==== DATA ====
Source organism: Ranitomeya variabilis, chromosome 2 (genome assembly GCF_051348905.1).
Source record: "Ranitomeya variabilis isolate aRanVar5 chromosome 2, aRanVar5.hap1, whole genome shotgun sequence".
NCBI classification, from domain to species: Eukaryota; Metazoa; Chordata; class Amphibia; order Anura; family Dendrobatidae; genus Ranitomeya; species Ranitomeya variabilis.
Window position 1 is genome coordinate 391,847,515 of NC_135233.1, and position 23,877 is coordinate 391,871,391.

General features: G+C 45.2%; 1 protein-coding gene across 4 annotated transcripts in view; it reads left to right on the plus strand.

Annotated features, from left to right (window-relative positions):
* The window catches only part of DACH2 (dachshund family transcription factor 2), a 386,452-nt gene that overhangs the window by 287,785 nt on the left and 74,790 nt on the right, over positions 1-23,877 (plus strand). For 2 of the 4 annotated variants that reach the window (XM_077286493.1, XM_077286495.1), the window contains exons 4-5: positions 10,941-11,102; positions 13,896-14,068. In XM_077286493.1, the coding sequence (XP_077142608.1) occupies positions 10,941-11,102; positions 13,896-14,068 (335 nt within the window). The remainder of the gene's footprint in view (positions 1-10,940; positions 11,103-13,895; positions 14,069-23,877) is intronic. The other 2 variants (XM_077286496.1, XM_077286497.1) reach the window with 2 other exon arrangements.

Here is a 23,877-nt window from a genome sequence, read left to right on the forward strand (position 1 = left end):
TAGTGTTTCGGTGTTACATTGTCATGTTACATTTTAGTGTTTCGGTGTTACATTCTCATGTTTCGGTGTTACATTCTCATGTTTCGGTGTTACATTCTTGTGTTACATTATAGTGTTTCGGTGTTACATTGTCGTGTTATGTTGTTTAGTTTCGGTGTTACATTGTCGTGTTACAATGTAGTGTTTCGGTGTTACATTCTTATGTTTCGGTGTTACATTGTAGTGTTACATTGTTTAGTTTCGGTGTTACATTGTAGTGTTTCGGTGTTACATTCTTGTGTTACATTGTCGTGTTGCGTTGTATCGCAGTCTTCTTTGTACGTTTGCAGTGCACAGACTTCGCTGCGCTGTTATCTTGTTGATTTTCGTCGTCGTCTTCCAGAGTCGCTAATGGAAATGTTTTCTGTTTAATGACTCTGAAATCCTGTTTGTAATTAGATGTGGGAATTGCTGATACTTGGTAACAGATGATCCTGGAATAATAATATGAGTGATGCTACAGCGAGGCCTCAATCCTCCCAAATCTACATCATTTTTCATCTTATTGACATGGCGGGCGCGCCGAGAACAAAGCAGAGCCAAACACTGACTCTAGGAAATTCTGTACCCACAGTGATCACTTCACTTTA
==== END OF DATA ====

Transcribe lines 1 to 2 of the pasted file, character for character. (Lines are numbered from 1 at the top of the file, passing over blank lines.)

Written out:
Source organism: Ranitomeya variabilis, chromosome 2 (genome assembly GCF_051348905.1).
Source record: "Ranitomeya variabilis isolate aRanVar5 chromosome 2, aRanVar5.hap1, whole genome shotgun sequence".